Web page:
Doreen
     
  2. Brucie

    Brucie Registered User

    Jan 31, 2004
    12,413
    near London
    Hi Doreen,

    When Jan was about to be discharged from her assessment ward to her care home nearly four years ago, Ronnie Callanan, an angel then working at the local Alzheimer's Society branch in Haslemere, Surrey first brought up the possibility of Continuing Care. Jan's consultant and the local health authority seemed to know nothing about it, and Ronnie had to produce the relevant paperwork and run them through it.

    Following this - and since then - Jan has had Continuing Care funding, plus other special 1-to-1 funding, all paid for.

    It is a lifesaver, so do go the route of trying to get it.

    There are periodic reassessments to go through once you have it.
     
  3. Sandy

    Sandy Registered User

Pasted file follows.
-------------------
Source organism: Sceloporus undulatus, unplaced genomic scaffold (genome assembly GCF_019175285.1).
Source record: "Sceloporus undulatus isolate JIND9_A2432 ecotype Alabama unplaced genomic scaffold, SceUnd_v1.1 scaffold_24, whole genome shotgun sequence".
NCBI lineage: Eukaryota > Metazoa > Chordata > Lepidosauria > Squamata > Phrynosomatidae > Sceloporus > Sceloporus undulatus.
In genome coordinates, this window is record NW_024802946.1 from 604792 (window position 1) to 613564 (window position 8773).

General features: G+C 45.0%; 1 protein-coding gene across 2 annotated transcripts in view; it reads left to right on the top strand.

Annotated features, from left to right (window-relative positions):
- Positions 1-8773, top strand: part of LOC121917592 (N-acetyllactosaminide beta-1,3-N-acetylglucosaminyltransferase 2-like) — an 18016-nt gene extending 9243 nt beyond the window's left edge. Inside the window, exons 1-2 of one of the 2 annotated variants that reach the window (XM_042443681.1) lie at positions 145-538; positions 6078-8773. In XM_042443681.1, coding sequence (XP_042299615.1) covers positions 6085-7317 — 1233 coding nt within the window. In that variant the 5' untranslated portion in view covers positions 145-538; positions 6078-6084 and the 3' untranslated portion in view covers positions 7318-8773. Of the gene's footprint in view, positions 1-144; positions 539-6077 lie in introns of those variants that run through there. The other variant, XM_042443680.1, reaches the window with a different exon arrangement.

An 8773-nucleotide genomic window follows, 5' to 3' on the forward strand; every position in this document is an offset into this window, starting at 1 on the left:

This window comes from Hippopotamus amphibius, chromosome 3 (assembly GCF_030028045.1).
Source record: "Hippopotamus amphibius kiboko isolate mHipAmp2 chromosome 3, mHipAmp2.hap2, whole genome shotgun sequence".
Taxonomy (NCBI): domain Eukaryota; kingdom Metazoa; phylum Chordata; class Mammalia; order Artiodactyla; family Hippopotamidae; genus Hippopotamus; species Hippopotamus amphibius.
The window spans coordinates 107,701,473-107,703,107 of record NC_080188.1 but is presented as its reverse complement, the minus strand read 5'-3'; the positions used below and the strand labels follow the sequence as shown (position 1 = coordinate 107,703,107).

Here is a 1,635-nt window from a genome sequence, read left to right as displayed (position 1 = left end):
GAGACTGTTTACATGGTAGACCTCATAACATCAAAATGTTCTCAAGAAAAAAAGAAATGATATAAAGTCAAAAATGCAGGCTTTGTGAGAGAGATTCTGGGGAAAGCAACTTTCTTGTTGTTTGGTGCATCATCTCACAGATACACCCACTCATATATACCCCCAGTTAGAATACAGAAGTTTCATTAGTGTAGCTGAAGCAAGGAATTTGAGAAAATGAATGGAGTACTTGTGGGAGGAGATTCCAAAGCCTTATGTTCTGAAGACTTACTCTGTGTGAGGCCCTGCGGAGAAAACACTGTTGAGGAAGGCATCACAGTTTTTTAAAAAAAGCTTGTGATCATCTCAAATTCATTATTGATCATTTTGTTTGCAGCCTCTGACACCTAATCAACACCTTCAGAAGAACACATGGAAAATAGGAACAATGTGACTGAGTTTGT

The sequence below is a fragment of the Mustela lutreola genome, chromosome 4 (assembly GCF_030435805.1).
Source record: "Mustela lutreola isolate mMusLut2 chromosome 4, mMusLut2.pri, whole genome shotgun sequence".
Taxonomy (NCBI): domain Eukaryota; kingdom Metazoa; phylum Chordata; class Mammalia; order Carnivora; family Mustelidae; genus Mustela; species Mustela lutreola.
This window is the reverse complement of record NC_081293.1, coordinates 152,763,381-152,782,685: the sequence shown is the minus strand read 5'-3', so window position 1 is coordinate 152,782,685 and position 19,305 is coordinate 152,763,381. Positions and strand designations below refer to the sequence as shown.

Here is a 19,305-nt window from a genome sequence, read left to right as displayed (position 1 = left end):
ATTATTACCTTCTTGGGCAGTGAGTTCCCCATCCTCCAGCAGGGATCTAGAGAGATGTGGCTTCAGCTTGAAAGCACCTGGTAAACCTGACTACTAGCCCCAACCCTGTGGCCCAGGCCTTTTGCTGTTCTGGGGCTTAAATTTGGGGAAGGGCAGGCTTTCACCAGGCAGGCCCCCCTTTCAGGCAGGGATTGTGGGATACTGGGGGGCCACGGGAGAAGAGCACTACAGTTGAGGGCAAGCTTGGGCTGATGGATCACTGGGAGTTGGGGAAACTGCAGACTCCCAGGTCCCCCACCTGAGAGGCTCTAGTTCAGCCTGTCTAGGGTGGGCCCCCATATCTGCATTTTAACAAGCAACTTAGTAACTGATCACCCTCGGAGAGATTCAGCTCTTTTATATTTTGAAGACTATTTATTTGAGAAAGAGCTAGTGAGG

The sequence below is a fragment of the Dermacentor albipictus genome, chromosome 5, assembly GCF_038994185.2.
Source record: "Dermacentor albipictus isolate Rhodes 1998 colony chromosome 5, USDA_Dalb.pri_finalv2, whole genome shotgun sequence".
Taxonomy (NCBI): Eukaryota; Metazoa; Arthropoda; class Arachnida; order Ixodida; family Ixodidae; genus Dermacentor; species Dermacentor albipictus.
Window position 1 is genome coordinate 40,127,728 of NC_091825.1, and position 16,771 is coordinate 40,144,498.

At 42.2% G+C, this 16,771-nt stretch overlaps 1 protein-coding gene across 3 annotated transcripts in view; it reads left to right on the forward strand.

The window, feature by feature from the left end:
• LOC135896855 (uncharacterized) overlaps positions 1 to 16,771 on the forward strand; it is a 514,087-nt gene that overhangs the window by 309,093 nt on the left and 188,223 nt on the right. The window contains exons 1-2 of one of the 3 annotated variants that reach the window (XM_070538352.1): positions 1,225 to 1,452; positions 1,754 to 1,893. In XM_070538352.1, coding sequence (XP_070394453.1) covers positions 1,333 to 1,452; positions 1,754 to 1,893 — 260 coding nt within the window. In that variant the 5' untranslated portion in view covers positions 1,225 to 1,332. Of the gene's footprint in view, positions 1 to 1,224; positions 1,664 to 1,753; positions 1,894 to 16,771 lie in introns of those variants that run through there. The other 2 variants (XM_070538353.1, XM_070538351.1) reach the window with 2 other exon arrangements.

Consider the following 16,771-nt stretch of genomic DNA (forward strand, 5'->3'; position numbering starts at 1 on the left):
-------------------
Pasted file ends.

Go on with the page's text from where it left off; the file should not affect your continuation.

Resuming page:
Mar 23, 2005
    6,847
    NHS Continuing Care

    Hi Doreen,

    I have been looking into the different aspects of funding my father-in-law's possible future care needs and have done some "homework" on NHS Continuing Care.

    The main purpose of defining who qualifies for NHS Continuing Care is to distinguish between what Social Services pays for ("social care") and what the NHS pays for ("medical care"). The fact that dementia blurs many of these distinctions makes it a bit of an "Alice in Wonderland" exercise.

    At the moment, each Primary Care Trust (PCT) within a given Strategic Health Authority(SHA) has it's own set of guidelines for deciding whether or not a person's needs fall within the responsibility of Health or Social. I wrote to the my father-in-law's PCT (Colchester in his case) asking for their guidelines (as they weren't on their web site). If you could get a copy of these guidelines for your PCT it might help you understand exactly what they will be assessing.